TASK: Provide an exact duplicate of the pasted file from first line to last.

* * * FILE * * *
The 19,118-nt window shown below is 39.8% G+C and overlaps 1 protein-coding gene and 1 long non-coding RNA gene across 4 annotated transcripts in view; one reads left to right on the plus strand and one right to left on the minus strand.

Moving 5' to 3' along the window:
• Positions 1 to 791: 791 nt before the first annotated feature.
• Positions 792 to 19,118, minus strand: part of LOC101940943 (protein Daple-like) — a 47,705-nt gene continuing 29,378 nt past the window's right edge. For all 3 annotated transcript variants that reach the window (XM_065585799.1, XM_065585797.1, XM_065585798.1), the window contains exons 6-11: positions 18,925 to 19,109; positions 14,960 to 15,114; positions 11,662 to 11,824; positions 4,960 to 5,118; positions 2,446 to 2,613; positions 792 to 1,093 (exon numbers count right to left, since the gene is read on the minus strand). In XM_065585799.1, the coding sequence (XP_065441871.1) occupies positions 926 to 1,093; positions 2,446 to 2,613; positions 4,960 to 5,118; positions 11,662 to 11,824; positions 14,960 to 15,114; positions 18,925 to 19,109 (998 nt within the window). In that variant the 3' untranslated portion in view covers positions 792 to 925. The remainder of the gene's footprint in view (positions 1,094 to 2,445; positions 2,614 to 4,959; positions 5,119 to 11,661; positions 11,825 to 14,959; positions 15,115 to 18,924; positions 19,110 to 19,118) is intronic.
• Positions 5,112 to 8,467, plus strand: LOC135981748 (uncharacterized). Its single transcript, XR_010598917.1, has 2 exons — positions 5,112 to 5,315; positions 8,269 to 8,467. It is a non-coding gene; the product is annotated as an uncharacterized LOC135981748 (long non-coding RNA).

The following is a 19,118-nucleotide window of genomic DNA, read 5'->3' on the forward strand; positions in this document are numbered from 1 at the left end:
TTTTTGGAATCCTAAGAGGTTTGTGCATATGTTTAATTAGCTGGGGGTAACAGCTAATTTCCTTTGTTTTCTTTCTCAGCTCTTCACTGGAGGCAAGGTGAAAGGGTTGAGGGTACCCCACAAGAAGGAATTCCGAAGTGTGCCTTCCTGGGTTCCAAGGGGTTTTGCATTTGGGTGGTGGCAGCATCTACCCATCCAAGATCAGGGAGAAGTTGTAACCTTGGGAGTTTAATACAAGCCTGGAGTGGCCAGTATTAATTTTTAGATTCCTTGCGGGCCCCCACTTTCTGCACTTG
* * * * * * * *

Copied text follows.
The 19,118-nt window shown below is 39.8% G+C and overlaps 1 protein-coding gene and 1 long non-coding RNA gene across 4 annotated transcripts in view; one reads left to right on the plus strand and one right to left on the minus strand.

Moving 5' to 3' along the window:
• Positions 1 to 791: 791 nt before the first annotated feature.
• Positions 792 to 19,118, minus strand: part of LOC101940943 (protein Daple-like) — a 47,705-nt gene continuing 29,378 nt past the window's right edge. For all 3 annotated transcript variants that reach the window (XM_065585799.1, XM_065585797.1, XM_065585798.1), the window contains exons 6-11: positions 18,925 to 19,109; positions 14,960 to 15,114; positions 11,662 to 11,824; positions 4,960 to 5,118; positions 2,446 to 2,613; positions 792 to 1,093 (exon numbers count right to left, since the gene is read on the minus strand). In XM_065585799.1, the coding sequence (XP_065441871.1) occupies positions 926 to 1,093; positions 2,446 to 2,613; positions 4,960 to 5,118; positions 11,662 to 11,824; positions 14,960 to 15,114; positions 18,925 to 19,109 (998 nt within the window). In that variant the 3' untranslated portion in view covers positions 792 to 925. The remainder of the gene's footprint in view (positions 1,094 to 2,445; positions 2,614 to 4,959; positions 5,119 to 11,661; positions 11,825 to 14,959; positions 15,115 to 18,924; positions 19,110 to 19,118) is intronic.
• Positions 5,112 to 8,467, plus strand: LOC135981748 (uncharacterized). Its single transcript, XR_010598917.1, has 2 exons — positions 5,112 to 5,315; positions 8,269 to 8,467. It is a non-coding gene; the product is annotated as an uncharacterized LOC135981748 (long non-coding RNA).

The following is a 19,118-nucleotide window of genomic DNA, read 5'->3' on the forward strand; positions in this document are numbered from 1 at the left end:
TTTTTGGAATCCTAAGAGGTTTGTGCATATGTTTAATTAGCTGGGGGTAACAGCTAATTTCCTTTGTTTTCTTTCTCAGCTCTTCACTGGAGGCAAGGTGAAAGGGTTGAGGGTACCCCACAAGAAGGAATTCCGAAGTGTGCCTTCCTGGGTTCCAAGGGGTTTTGCATTTGGGTGGTGGCAGCATCTACCCATCCAAGATCAGGGAGAAGTTGTAACCTTGGGAGTTTAATACAAGCCTGGAGTGGCCAGTATTAATTTTTAGATTCCTTGCGGGCCCCCACTTTCTGCACTTG